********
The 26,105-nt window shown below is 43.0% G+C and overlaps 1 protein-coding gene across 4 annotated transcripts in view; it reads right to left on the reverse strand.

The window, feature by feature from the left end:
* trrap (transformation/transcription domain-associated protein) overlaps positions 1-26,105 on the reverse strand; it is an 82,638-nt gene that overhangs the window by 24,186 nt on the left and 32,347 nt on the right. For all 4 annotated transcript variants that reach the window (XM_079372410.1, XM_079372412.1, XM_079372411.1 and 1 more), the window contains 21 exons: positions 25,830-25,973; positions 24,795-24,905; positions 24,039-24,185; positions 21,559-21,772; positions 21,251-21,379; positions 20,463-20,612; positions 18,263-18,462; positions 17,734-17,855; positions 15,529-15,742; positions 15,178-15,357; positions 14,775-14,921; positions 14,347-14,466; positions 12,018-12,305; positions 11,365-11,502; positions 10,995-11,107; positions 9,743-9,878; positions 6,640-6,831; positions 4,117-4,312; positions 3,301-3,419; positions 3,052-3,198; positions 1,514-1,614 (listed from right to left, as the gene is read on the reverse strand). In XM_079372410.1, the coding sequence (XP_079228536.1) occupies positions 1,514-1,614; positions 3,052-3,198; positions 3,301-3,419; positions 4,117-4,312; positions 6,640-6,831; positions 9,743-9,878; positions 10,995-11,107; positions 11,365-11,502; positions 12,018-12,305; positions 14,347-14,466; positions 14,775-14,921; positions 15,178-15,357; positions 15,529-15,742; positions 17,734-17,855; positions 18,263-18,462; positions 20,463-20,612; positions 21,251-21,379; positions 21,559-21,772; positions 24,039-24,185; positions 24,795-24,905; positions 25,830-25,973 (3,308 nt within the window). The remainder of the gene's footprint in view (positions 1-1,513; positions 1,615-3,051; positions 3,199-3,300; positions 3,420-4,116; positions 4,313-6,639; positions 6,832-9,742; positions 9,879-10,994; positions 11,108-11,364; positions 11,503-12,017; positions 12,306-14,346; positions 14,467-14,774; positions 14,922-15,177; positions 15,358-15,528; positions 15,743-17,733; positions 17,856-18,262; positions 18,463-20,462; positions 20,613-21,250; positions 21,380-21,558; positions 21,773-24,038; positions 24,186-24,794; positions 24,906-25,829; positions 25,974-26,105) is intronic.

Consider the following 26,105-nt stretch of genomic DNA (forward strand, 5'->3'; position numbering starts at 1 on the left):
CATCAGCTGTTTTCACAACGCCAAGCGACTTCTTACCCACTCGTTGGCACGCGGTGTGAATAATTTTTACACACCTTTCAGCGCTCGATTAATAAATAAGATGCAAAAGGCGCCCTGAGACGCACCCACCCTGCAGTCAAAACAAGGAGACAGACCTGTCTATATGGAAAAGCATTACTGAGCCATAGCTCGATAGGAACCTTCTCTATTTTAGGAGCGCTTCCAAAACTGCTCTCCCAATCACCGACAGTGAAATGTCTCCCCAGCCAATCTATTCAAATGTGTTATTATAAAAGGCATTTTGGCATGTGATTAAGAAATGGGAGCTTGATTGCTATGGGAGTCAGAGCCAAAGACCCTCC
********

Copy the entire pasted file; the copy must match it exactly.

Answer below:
The 26,105-nt window shown below is 43.0% G+C and overlaps 1 protein-coding gene across 4 annotated transcripts in view; it reads right to left on the reverse strand.

The window, feature by feature from the left end:
* trrap (transformation/transcription domain-associated protein) overlaps positions 1-26,105 on the reverse strand; it is an 82,638-nt gene that overhangs the window by 24,186 nt on the left and 32,347 nt on the right. For all 4 annotated transcript variants that reach the window (XM_079372410.1, XM_079372412.1, XM_079372411.1 and 1 more), the window contains 21 exons: positions 25,830-25,973; positions 24,795-24,905; positions 24,039-24,185; positions 21,559-21,772; positions 21,251-21,379; positions 20,463-20,612; positions 18,263-18,462; positions 17,734-17,855; positions 15,529-15,742; positions 15,178-15,357; positions 14,775-14,921; positions 14,347-14,466; positions 12,018-12,305; positions 11,365-11,502; positions 10,995-11,107; positions 9,743-9,878; positions 6,640-6,831; positions 4,117-4,312; positions 3,301-3,419; positions 3,052-3,198; positions 1,514-1,614 (listed from right to left, as the gene is read on the reverse strand). In XM_079372410.1, the coding sequence (XP_079228536.1) occupies positions 1,514-1,614; positions 3,052-3,198; positions 3,301-3,419; positions 4,117-4,312; positions 6,640-6,831; positions 9,743-9,878; positions 10,995-11,107; positions 11,365-11,502; positions 12,018-12,305; positions 14,347-14,466; positions 14,775-14,921; positions 15,178-15,357; positions 15,529-15,742; positions 17,734-17,855; positions 18,263-18,462; positions 20,463-20,612; positions 21,251-21,379; positions 21,559-21,772; positions 24,039-24,185; positions 24,795-24,905; positions 25,830-25,973 (3,308 nt within the window). The remainder of the gene's footprint in view (positions 1-1,513; positions 1,615-3,051; positions 3,199-3,300; positions 3,420-4,116; positions 4,313-6,639; positions 6,832-9,742; positions 9,879-10,994; positions 11,108-11,364; positions 11,503-12,017; positions 12,306-14,346; positions 14,467-14,774; positions 14,922-15,177; positions 15,358-15,528; positions 15,743-17,733; positions 17,856-18,262; positions 18,463-20,462; positions 20,613-21,250; positions 21,380-21,558; positions 21,773-24,038; positions 24,186-24,794; positions 24,906-25,829; positions 25,974-26,105) is intronic.

Consider the following 26,105-nt stretch of genomic DNA (forward strand, 5'->3'; position numbering starts at 1 on the left):
CATCAGCTGTTTTCACAACGCCAAGCGACTTCTTACCCACTCGTTGGCACGCGGTGTGAATAATTTTTACACACCTTTCAGCGCTCGATTAATAAATAAGATGCAAAAGGCGCCCTGAGACGCACCCACCCTGCAGTCAAAACAAGGAGACAGACCTGTCTATATGGAAAAGCATTACTGAGCCATAGCTCGATAGGAACCTTCTCTATTTTAGGAGCGCTTCCAAAACTGCTCTCCCAATCACCGACAGTGAAATGTCTCCCCAGCCAATCTATTCAAATGTGTTATTATAAAAGGCATTTTGGCATGTGATTAAGAAATGGGAGCTTGATTGCTATGGGAGTCAGAGCCAAAGACCCTCC